Thursday, September 15, 2011

As I Lay Dying- William Faulkner

Faulkner's style is perfection itself. In As I Lay Dying Faulkner extended the experimentation with narrative that he started in the Sound and the Fury. With 59 segments and 15 narrative voices, As I Lay Dying is complex and compelling.

The story begins with an illness that leads to death, followed by the experiences of the family immediately following the death. Their incites, often differing, keep the story moving forward but with a unique quality. This is life-simplicity overlayed with complexity.

As I Lay Dying is poetic. I couldn't put the book down and finished in one day and an evening. Faulkner never disappoints me. If you have not sampled Faulkner, this is a most! Absolutely on my favorites list and will be read many times.

5 stars!                                                                                                                                                                                                                                                    

Sunday, September 4, 2011

Soft Southern Dreams

I have been haunted lately by dreams of warm, honeyed southern nights, and there were some, I remember them. I remember sitting out on a lounge chair in the front yard, sipping tea, listening to the cicadas. I remember gentle breezes and the bubble of the creek down the hill.

I have exiled myself from the deep south for more than half my life but it colors every inch of my life. One never truly escapes the south, not that I wanted to escape it. I just couldn't seem to find space for me there. I wasn't the pretty one, that was my older sister, I wasn't the smart one, that was my younger sister. I guess I never really had definition. I kept my soul to myself.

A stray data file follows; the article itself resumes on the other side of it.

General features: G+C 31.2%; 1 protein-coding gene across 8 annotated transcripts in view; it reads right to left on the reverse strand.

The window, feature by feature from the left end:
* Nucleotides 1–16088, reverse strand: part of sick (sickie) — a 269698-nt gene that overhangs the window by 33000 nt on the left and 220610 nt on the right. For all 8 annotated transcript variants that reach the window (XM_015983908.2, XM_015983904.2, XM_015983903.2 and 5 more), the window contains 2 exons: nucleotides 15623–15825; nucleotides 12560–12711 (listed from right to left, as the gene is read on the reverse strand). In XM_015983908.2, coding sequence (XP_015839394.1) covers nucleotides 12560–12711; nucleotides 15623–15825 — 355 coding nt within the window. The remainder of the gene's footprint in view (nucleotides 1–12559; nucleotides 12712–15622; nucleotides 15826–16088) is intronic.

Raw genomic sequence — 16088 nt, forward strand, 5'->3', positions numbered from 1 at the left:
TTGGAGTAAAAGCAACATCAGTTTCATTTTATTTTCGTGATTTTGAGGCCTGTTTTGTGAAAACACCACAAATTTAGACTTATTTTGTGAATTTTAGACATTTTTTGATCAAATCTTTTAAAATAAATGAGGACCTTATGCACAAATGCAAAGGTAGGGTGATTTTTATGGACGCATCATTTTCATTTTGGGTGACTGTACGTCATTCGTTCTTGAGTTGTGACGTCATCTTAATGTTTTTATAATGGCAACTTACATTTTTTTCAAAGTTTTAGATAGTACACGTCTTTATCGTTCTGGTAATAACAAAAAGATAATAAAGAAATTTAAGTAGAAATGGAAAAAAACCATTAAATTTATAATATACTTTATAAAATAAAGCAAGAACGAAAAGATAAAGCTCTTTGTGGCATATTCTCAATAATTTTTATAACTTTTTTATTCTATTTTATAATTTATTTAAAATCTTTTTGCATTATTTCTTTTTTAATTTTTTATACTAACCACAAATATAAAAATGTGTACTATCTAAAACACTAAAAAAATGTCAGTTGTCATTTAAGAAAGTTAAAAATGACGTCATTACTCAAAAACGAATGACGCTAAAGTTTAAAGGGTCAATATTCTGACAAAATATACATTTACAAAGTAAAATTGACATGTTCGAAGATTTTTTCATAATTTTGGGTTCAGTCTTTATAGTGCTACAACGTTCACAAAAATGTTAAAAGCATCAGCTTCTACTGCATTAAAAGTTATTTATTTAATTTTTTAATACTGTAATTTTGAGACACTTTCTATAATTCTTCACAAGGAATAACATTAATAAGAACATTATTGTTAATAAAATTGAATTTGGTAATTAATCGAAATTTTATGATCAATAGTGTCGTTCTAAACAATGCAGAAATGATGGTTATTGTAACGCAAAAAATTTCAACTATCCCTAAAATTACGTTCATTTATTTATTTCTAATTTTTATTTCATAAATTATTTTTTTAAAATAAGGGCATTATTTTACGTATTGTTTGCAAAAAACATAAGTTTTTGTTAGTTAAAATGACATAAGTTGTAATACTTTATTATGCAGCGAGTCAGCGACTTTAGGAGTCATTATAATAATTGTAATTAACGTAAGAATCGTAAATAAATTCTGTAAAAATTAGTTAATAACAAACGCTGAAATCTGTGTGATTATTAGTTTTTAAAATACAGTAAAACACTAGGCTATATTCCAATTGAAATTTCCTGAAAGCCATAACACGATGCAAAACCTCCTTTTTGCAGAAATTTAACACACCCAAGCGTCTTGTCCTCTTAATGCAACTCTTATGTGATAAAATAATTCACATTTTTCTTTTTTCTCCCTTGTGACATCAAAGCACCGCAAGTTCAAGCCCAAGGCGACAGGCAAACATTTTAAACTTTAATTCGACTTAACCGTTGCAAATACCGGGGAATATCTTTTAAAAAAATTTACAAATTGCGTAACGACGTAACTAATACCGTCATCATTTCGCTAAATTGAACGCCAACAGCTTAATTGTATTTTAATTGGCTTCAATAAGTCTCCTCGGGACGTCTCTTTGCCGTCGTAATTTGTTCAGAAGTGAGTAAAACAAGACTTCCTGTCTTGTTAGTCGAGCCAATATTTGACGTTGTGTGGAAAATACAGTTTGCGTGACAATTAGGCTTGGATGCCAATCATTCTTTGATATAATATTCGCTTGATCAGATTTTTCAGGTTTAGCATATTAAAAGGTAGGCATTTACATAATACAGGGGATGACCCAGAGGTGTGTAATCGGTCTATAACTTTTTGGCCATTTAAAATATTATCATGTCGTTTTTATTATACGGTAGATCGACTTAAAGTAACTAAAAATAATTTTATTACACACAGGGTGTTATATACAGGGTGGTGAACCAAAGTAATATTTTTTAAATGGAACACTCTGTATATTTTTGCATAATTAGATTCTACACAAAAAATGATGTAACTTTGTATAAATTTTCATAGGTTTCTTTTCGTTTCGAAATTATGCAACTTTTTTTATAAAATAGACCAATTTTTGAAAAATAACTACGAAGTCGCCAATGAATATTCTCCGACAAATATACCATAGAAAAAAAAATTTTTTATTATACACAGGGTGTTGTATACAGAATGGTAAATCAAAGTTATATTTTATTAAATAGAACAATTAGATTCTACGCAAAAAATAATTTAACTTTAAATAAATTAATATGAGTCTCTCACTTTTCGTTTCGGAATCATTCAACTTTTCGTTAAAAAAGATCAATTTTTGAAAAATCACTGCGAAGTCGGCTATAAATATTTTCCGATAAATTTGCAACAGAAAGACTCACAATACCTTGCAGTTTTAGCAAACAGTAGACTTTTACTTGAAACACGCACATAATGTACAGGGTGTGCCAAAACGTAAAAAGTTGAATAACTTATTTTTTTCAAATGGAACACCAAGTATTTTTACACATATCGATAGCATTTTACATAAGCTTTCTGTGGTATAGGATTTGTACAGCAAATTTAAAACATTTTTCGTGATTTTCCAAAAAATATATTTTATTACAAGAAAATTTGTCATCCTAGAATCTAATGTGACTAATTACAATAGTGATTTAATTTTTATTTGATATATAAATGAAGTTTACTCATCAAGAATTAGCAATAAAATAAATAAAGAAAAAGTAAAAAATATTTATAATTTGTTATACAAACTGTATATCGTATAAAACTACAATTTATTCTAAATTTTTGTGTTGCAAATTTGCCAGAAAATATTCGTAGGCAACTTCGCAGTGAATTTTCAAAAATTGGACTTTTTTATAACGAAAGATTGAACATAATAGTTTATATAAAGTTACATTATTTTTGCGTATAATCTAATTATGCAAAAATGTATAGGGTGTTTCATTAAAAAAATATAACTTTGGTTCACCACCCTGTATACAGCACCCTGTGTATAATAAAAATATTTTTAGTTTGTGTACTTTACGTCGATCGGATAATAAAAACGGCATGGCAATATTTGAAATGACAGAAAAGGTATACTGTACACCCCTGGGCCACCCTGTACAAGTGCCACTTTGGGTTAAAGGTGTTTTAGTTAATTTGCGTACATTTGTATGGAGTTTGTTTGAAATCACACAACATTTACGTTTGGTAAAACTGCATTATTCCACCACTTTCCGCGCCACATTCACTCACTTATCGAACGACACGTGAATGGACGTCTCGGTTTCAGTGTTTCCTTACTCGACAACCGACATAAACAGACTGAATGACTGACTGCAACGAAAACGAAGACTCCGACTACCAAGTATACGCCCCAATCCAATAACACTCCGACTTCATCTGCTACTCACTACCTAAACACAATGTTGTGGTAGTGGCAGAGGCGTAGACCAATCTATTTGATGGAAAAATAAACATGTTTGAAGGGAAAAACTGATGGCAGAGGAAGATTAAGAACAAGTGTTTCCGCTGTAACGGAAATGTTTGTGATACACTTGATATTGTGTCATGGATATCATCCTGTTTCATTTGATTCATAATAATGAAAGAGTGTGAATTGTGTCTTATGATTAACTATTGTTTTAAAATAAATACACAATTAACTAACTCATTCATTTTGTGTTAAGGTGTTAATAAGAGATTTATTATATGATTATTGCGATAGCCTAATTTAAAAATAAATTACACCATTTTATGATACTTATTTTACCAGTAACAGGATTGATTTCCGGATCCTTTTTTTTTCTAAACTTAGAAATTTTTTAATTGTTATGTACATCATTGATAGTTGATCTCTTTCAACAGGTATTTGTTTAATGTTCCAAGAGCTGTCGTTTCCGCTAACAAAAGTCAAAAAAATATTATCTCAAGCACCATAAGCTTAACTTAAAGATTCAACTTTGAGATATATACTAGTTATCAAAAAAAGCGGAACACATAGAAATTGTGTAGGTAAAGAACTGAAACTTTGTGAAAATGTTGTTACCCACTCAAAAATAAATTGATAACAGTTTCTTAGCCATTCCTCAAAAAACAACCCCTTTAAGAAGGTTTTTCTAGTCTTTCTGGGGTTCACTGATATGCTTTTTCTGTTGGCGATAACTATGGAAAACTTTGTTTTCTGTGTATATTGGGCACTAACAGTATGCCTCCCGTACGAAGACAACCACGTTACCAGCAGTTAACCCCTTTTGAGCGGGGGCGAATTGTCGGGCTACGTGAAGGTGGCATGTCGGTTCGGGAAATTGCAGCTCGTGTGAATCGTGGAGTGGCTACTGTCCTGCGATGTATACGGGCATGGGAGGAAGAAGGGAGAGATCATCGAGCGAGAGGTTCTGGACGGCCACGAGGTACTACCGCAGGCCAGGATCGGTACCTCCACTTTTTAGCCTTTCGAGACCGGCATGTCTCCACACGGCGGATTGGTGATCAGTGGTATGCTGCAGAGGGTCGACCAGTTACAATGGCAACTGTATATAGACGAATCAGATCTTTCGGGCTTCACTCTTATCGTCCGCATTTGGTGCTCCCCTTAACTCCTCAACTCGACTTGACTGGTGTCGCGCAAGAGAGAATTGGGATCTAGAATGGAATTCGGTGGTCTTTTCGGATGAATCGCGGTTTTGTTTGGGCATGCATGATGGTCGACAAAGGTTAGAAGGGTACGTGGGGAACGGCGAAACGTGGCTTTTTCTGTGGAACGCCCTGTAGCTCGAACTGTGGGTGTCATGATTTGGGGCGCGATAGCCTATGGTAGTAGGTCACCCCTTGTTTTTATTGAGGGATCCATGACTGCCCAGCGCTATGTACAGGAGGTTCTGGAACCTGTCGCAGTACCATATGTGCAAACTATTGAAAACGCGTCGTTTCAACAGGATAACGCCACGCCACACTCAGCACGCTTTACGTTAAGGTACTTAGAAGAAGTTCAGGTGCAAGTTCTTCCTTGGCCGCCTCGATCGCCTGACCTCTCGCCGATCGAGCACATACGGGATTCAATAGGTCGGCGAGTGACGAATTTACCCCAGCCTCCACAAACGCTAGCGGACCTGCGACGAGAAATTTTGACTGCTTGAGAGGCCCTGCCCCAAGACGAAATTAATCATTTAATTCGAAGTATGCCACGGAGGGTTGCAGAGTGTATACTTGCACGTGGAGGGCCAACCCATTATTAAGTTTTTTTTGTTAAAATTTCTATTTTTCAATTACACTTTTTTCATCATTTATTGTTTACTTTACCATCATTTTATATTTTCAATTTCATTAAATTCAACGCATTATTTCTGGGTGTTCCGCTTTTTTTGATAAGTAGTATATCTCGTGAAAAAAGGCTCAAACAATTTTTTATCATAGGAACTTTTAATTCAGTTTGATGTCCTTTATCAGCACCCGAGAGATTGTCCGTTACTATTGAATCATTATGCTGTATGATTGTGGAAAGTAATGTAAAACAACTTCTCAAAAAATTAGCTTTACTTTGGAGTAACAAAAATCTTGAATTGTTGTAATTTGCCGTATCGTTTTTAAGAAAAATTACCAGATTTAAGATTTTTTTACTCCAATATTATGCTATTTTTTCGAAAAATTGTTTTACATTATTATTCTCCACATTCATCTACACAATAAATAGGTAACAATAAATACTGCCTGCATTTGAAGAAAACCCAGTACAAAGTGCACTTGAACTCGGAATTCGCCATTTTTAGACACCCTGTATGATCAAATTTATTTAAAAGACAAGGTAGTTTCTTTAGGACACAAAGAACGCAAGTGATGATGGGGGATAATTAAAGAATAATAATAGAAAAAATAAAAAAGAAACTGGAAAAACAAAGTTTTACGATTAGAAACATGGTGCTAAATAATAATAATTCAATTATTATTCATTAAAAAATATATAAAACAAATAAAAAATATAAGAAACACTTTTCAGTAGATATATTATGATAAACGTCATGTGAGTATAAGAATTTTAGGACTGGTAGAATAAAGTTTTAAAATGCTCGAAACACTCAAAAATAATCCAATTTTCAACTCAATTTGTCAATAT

The south comes back to me in dreams-the graceful old house with the long front porch, two to three stories, and an enclosed porch on the back. Old comfy furniture, and plenty of books. This is often accompanied by the elderly lady wearing her old mink stole. We sip tea and talk about the past. She is obviously a cross between my mamaw and my Grandma Durkee. The two women I admire most. They were very different but equally graceful.

Last night I dreamed I was living in that house. The elderly lady owned it of course, and helped me find a beautiful, quaint building in which to open my bookstore. My dream life. The one I never had. I often think about living that life through writing the story.

All of this has gotten me in the mood for a deep, soft, southern story. I am heading off today to The Book Escape on Light Street in Baltimore to find one. Mine are still packed in boxes for the most part, either at the storage facility or still in the house in New Jersey. I have read many books since moving back to Baltimore and will be writing you about them soon. But today the south is calling me. "Carolina on my mind"